Use of Combination of Broad Spectrum Antibiotics as Empirical Therapy in Management of Respiratory Tract Infections
Respiratory tract infections are the most common diagnosis irrespective of the age and gender and if not treated properly can lead to further complications. In Upper respiratory tract infections, the role of antibiotics is recommended only for Bacterial infections and if patient has fever and or purulent secretions. Most of the times, single antibiotics like Levofloxacin, Azithromycine, Cefuroxime should suffice the purpose.
In Lower respiratory tract infection as well, the antibiotics mentioned above should work in majority of the cases, except in high-risk individuals like in COPD, Bronchiectasis or long standing suppurative lung infections and in patients with recent hospitalisation or recurrent hospitalisations. In these individuals, due to high risk of colonisation due to resistant germs like Pseudomonas, Klebsiella, MRSA, E.Coli and candida, the need for combination of antibiotics will always be there.
In such individuals, it’s always a wise decision to start combination of broad spectrum antibiotics empirically before culture report is available. One such ideal combination is Amoxycillin plus clavulinic acid or Ampicillin and Sulbactam. These antibiotics show synergy when combined with each other and the coverage extends to further resistant organisms. Combinations of cephalosporin like cefuroxime or cefpodoxime along with levofloaxcin or macrolides like azithromycine or clarithromycine act better in suspected Atypical infections like Chlamydia and Mycoplasma. Similar exceptional case can be adding Linezolid orally in a patient suspected to have MRSA in sputum. I feel, these antibiotics must be in separate tablet or capsule form and needs specific dosing intervals. This can prevent the misuse and overuse of them.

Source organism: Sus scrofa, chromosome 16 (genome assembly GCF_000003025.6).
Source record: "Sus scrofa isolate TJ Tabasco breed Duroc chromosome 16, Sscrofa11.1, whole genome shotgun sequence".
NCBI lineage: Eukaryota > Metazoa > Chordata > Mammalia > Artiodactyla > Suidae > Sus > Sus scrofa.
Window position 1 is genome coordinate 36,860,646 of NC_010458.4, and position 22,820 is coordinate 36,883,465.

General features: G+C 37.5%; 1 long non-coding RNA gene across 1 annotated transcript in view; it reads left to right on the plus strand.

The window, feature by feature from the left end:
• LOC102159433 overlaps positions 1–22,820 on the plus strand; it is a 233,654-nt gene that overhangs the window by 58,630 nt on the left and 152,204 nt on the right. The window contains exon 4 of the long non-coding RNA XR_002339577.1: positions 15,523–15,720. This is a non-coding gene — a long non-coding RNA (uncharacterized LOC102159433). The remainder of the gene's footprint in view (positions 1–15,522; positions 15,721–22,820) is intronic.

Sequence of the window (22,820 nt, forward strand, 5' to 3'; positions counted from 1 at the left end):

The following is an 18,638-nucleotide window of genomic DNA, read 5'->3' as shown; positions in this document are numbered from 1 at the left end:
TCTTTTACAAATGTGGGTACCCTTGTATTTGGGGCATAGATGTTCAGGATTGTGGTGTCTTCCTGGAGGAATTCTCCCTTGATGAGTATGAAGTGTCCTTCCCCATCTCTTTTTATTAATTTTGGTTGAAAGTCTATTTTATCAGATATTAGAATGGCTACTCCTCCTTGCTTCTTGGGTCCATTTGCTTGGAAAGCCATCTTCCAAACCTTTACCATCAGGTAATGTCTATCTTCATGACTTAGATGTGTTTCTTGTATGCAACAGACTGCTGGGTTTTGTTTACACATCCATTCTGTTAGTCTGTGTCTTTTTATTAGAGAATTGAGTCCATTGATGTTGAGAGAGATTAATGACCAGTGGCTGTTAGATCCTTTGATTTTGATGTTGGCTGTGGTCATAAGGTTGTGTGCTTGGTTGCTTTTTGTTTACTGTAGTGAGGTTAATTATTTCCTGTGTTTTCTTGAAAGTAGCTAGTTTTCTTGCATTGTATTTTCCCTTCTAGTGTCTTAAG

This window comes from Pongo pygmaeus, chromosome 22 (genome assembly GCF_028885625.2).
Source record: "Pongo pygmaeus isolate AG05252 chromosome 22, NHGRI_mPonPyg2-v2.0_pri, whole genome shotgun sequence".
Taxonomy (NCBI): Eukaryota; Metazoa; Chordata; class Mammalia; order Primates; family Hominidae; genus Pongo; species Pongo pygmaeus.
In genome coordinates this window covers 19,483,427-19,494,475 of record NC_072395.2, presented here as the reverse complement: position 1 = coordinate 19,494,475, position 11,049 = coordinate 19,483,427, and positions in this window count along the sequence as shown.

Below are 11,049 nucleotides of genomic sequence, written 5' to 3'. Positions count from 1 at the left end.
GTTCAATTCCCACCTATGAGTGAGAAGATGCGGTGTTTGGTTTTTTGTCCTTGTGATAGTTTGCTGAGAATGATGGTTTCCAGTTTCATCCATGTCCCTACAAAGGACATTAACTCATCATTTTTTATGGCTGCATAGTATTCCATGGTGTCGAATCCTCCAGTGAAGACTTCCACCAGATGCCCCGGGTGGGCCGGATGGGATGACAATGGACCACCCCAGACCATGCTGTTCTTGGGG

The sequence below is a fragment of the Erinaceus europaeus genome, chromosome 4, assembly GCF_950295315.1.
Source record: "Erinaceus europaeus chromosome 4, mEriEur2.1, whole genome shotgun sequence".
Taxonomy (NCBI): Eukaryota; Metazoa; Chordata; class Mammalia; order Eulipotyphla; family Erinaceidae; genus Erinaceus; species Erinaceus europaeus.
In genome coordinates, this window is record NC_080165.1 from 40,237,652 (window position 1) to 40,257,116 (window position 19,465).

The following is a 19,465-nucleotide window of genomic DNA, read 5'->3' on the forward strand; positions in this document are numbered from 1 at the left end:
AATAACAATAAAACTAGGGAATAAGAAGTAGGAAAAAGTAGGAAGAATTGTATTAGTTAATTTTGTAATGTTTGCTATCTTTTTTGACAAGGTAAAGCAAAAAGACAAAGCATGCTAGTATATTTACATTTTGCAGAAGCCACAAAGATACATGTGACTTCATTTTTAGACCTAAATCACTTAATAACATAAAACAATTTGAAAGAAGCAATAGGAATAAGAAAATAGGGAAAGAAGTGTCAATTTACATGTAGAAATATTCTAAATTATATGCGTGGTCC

However, there is no scientific data of adding clavulinic acid along with cephalosporins, as the synergistic effect is not proven. Also, adding any 2 or3 antibiotics in the same capsule without a clear advantage of synergy can affect the bioavailability of any of the products and further increasing the chance of antibiotic resistance. In a nutshell, the combination treatment is only for selected group of antibiotics and in pharmacologically proven drug combinations.